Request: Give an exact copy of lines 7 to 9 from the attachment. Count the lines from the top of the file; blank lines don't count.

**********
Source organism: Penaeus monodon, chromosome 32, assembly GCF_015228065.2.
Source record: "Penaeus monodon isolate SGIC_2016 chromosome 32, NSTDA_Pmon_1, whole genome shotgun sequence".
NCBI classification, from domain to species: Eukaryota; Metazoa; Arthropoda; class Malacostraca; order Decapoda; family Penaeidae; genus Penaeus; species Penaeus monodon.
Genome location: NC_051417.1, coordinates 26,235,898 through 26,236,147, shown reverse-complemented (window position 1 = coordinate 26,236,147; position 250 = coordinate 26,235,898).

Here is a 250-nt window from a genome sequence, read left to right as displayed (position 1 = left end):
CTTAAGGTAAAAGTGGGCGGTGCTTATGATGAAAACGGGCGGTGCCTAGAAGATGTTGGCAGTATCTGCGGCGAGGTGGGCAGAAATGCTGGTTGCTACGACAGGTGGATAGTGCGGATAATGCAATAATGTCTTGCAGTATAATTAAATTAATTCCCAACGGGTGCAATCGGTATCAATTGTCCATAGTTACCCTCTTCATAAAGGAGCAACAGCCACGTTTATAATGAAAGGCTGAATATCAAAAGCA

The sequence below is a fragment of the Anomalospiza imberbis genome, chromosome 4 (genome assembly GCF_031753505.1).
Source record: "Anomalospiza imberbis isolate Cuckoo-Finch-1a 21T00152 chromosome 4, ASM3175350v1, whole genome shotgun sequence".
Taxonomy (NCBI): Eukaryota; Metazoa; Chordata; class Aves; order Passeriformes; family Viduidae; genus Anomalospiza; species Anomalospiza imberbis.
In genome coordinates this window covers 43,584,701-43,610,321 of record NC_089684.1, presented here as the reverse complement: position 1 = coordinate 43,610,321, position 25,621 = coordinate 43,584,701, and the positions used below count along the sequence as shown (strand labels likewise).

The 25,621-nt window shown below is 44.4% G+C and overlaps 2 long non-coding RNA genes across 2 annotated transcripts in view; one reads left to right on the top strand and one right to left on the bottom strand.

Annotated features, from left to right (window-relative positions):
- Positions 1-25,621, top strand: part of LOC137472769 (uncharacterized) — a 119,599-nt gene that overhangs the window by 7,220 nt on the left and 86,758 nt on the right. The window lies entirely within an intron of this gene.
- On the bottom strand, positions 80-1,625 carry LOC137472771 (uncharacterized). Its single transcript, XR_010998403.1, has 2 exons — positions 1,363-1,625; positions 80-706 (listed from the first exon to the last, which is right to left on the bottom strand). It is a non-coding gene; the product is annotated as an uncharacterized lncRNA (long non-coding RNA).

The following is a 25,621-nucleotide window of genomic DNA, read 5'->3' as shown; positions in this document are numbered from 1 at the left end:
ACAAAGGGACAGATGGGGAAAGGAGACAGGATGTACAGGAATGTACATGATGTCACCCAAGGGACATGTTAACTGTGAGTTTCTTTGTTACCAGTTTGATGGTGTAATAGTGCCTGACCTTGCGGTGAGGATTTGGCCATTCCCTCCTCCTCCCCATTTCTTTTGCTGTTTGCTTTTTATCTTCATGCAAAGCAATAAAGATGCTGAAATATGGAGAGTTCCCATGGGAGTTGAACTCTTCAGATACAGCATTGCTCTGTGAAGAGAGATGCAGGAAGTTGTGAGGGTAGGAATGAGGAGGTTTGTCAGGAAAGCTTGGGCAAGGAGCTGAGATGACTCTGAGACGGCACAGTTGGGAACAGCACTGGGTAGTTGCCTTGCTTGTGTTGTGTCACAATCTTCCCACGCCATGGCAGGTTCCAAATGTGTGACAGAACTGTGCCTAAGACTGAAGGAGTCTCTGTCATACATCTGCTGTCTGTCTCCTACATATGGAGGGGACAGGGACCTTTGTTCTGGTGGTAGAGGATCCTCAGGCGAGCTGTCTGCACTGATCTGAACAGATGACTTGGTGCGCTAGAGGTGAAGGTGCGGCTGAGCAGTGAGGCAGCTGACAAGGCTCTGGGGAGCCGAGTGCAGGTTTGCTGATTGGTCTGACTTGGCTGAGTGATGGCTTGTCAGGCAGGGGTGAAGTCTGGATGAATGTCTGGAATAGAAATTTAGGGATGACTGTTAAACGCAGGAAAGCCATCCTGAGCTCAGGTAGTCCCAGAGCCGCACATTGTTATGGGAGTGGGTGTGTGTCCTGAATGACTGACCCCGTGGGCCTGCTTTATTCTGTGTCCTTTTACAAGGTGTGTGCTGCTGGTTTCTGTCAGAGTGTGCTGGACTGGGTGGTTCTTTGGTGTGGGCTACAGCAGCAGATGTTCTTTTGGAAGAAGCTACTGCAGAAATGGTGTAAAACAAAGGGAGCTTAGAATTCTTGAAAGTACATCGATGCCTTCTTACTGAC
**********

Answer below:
The sequence below is a fragment of the Anomalospiza imberbis genome, chromosome 4 (genome assembly GCF_031753505.1).
Source record: "Anomalospiza imberbis isolate Cuckoo-Finch-1a 21T00152 chromosome 4, ASM3175350v1, whole genome shotgun sequence".
Taxonomy (NCBI): Eukaryota; Metazoa; Chordata; class Aves; order Passeriformes; family Viduidae; genus Anomalospiza; species Anomalospiza imberbis.